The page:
JERUSALEM, March 30 Natural gas from the Tamar
field off Israel's Mediterranean shores began flowing on
Saturday, the head of one of the partners in the field said in a
Israel, once energy poor, is expected to become a gas
exporter by the end of the decade, with the Tamar field holding
enough reserves to meet its own gas needs for decades.
Its discovery in 2009 led to an exploration frenzy in the
Levant Basin - shared between Israel, Cyprus and Lebanon - and
the uncovering of a second bigger find, Leviathan, which
prompted Israel to set up a natural gas wealth fund.
"Today (we begin) independence in Israeli natural gas. It is
an enormous achievement for the Israeli economy and the start of
a new era," said Israeli billionaire Yitzhak Tshuva, the
controlling shareholder in Delek Group, one of the
partners in Tamar.
The gas should lead to a reduction in production costs for
state utility Israel Electric Corp as well as a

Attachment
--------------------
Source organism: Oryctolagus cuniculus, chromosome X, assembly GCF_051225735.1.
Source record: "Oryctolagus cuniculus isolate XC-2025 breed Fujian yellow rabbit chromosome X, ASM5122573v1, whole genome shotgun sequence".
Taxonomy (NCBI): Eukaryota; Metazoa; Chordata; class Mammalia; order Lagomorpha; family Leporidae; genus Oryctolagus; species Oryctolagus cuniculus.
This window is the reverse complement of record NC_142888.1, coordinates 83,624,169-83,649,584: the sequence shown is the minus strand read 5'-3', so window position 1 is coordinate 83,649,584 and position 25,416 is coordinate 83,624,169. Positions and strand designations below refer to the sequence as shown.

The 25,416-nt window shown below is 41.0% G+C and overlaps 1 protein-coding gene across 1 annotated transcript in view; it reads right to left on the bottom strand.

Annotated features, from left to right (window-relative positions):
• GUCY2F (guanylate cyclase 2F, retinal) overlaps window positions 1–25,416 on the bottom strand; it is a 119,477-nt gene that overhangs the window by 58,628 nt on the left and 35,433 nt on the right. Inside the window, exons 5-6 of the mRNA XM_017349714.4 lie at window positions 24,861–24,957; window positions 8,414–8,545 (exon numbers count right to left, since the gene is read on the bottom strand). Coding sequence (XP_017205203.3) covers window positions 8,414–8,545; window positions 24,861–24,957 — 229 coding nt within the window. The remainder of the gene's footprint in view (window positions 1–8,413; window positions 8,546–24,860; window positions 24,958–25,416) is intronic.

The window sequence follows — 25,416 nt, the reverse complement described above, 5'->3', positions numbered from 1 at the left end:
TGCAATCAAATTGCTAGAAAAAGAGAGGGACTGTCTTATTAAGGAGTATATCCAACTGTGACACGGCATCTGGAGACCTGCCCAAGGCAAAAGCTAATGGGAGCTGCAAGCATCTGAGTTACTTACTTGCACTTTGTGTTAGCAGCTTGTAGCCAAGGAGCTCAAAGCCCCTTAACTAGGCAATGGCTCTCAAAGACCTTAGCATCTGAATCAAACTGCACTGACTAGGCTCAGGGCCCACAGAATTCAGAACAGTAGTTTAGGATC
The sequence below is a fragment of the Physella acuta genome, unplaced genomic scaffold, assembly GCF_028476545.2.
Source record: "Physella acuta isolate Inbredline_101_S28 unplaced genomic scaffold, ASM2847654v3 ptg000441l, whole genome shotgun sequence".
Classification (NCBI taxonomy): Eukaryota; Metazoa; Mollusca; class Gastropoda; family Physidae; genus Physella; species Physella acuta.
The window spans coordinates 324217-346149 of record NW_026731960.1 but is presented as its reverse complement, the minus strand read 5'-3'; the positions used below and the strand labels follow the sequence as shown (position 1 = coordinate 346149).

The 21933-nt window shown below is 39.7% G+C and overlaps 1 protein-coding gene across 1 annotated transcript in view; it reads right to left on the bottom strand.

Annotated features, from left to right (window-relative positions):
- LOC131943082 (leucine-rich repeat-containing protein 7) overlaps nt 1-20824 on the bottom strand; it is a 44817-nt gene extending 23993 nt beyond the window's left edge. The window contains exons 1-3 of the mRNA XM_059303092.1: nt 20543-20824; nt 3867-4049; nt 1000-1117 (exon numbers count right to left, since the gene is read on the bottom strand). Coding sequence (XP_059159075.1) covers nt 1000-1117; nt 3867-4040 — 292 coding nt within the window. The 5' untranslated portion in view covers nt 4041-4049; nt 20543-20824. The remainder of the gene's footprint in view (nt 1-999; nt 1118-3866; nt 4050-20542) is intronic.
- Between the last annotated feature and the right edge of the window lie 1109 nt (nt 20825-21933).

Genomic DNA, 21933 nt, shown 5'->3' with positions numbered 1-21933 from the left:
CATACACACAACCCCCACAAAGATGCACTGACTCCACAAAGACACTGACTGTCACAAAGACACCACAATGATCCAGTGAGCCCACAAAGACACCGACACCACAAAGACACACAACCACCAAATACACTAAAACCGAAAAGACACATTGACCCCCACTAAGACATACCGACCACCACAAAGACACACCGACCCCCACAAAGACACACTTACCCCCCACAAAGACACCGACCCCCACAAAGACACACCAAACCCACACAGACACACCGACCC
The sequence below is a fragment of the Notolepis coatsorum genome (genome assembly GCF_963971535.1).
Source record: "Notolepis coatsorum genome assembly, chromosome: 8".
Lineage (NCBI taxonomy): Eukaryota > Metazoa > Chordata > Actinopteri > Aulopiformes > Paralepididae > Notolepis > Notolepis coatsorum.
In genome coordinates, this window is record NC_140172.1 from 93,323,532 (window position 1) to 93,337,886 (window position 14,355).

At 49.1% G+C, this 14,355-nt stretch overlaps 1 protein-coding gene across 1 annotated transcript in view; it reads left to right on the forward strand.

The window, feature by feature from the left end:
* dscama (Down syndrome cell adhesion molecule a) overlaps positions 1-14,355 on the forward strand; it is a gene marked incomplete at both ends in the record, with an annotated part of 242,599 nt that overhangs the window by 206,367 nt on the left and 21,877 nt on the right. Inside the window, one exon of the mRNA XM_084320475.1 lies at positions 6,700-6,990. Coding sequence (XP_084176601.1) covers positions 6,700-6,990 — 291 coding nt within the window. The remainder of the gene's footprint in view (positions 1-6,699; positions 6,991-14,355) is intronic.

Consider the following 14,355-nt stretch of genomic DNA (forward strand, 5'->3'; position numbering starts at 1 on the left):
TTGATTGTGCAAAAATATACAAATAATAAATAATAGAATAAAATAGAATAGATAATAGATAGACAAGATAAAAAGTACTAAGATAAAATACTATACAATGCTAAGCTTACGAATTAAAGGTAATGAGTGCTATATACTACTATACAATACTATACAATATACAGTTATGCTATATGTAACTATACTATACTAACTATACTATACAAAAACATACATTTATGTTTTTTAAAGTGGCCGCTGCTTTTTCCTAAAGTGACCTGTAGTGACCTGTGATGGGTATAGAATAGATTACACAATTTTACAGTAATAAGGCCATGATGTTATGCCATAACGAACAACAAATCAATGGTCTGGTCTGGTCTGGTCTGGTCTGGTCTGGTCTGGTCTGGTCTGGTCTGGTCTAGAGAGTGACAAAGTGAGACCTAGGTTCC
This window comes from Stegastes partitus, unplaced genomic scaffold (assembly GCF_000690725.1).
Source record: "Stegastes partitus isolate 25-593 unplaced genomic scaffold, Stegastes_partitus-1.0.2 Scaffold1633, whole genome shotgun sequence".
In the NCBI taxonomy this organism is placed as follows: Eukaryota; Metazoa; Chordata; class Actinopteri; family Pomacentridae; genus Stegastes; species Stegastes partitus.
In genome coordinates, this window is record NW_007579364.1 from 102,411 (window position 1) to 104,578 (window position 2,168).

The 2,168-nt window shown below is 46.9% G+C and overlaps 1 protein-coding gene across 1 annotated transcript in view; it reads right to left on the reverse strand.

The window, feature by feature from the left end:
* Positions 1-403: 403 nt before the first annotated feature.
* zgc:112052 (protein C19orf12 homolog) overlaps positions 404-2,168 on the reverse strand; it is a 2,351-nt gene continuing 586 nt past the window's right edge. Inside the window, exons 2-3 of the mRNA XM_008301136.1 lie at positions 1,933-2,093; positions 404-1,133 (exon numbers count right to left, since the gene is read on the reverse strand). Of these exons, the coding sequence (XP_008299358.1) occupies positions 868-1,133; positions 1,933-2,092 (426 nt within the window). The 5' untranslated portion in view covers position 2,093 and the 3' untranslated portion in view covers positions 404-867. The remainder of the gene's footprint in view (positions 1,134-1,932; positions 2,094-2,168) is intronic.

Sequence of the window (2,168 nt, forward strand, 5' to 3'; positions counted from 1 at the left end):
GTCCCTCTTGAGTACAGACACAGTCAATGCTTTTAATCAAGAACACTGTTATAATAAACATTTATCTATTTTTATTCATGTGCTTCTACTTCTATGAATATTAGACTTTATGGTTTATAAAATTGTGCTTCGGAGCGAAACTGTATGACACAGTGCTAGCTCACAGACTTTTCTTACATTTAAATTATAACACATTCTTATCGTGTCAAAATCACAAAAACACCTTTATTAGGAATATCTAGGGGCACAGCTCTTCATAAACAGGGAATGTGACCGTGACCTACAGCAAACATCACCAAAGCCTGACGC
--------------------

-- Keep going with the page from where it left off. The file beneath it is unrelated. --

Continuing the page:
decline in the price of electricity, the Israeli Water and
Energy Ministry said last week.
Tamar is located 90 kilometres off Israel's northern coast
and has an estimated 10 trillion cubic feet of gas.
Development of Tamar and Leviathan will make Israel less
dependent on energy imports but the country has said it will
also allow a significant amount of its natural gas to be
Tamar has already signed a number of large deals, including
one to supply as much as $23 billion of natural gas to Israel
Electric Corp and $4 billion worth to units of conglomerate
Texas-based Noble Energy holds 36 percent of Tamar.
Isramco Negev owns 28.75 percent and Delek Group
subsidiaries Avner Oil Exploration and Delek Drilling
hold 15.625 percent each. Dor Gas Exploration has a 4